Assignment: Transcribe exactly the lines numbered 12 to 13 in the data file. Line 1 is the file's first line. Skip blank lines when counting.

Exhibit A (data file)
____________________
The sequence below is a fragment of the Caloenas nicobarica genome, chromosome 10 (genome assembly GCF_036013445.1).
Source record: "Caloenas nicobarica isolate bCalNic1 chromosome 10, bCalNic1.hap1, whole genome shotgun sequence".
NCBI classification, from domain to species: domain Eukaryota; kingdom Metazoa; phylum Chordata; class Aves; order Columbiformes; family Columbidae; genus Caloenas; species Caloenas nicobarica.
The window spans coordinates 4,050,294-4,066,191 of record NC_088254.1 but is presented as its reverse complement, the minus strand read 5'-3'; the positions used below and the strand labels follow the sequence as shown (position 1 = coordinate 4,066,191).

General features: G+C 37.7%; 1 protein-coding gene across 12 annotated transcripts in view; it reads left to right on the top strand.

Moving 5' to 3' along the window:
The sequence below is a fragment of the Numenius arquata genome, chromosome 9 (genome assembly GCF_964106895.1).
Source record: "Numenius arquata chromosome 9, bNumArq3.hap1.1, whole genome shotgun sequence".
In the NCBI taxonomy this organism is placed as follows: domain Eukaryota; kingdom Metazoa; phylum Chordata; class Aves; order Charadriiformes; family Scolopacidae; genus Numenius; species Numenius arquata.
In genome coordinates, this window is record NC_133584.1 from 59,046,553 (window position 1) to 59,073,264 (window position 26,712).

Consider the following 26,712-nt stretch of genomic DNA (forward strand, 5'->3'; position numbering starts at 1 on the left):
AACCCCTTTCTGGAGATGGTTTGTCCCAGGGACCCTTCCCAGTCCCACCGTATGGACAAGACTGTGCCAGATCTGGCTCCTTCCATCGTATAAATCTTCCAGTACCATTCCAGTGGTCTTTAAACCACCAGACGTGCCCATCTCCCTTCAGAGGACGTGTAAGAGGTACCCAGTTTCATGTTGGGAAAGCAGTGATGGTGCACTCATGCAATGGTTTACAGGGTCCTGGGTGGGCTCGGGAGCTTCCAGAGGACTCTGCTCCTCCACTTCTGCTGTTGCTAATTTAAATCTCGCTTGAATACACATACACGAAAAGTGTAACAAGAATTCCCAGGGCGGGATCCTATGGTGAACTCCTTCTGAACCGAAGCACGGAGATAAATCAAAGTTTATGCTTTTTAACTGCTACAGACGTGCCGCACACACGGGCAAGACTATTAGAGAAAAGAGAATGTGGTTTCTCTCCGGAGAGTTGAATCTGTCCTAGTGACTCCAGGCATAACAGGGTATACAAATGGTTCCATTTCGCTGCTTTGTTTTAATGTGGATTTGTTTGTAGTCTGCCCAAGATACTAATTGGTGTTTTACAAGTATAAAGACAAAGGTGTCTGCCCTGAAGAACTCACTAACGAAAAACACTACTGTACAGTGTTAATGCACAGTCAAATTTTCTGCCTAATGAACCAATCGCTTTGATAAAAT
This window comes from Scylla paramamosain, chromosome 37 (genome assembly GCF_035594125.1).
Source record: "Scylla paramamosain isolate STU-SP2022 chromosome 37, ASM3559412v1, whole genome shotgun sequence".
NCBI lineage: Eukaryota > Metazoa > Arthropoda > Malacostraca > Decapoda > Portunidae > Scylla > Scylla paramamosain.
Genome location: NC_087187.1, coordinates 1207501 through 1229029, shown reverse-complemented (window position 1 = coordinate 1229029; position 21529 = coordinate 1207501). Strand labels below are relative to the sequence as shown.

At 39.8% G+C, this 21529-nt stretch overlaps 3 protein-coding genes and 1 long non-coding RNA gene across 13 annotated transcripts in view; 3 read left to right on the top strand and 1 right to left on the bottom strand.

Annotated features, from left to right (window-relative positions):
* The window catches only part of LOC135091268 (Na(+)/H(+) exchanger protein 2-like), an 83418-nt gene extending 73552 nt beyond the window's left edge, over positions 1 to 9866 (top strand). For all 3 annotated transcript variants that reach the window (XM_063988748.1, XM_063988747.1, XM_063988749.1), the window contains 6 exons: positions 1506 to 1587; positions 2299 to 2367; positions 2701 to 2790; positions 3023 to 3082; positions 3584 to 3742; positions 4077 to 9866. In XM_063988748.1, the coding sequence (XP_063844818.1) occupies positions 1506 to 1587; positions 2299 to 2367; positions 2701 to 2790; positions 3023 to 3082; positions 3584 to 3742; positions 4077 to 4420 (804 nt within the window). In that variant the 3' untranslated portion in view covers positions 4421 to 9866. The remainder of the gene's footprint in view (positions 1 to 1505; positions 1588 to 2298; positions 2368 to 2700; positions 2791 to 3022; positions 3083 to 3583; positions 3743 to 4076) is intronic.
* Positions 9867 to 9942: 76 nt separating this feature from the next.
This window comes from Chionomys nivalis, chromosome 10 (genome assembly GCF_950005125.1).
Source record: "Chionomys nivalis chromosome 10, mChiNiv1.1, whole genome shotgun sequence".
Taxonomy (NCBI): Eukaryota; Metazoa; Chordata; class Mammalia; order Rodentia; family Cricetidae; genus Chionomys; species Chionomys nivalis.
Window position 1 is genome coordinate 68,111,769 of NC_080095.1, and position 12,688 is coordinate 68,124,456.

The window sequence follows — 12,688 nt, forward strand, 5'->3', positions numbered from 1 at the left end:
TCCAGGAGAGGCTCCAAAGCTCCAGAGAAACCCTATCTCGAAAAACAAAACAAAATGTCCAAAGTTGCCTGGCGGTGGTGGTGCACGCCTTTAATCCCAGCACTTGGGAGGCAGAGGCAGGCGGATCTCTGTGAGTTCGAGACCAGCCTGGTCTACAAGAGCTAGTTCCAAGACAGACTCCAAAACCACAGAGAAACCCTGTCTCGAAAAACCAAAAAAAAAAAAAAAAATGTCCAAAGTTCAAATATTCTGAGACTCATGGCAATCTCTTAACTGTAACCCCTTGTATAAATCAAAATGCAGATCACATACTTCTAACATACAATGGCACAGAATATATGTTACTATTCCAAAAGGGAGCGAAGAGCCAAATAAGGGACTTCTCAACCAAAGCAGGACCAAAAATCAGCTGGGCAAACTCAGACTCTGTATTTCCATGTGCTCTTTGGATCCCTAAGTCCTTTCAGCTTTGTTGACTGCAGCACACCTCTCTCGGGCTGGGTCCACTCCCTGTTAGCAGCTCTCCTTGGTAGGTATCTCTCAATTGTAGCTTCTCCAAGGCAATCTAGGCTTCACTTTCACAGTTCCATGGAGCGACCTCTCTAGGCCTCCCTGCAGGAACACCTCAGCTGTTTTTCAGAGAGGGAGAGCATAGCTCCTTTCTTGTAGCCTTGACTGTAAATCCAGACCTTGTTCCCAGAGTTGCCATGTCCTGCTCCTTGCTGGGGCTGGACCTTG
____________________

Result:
AACCCCTTTCTGGAGATGGTTTGTCCCAGGGACCCTTCCCAGTCCCACCGTATGGACAAGACTGTGCCAGATCTGGCTCCTTCCATCGTATAAATCTTCCAGTACCATTCCAGTGGTCTTTAAACCACCAGACGTGCCCATCTCCCTTCAGAGGACGTGTAAGAGGTACCCAGTTTCATGTTGGGAAAGCAGTGATGGTGCACTCATGCAATGGTTTACAGGGTCCTGGGTGGGCTCGGGAGCTTCCAGAGGACTCTGCTCCTCCACTTCTGCTGTTGCTAATTTAAATCTCGCTTGAATACACATACACGAAAAGTGTAACAAGAATTCCCAGGGCGGGATCCTATGGTGAACTCCTTCTGAACCGAAGCACGGAGATAAATCAAAGTTTATGCTTTTTAACTGCTACAGACGTGCCGCACACACGGGCAAGACTATTAGAGAAAAGAGAATGTGGTTTCTCTCCGGAGAGTTGAATCTGTCCTAGTGACTCCAGGCATAACAGGGTATACAAATGGTTCCATTTCGCTGCTTTGTTTTAATGTGGATTTGTTTGTAGTCTGCCCAAGATACTAATTGGTGTTTTACAAGTATAAAGACAAAGGTGTCTGCCCTGAAGAACTCACTAACGAAAAACACTACTGTACAGTGTTAATGCACAGTCAAATTTTCTGCCTAATGAACCAATCGCTTTGATAAAAT
This window comes from Scylla paramamosain, chromosome 37 (genome assembly GCF_035594125.1).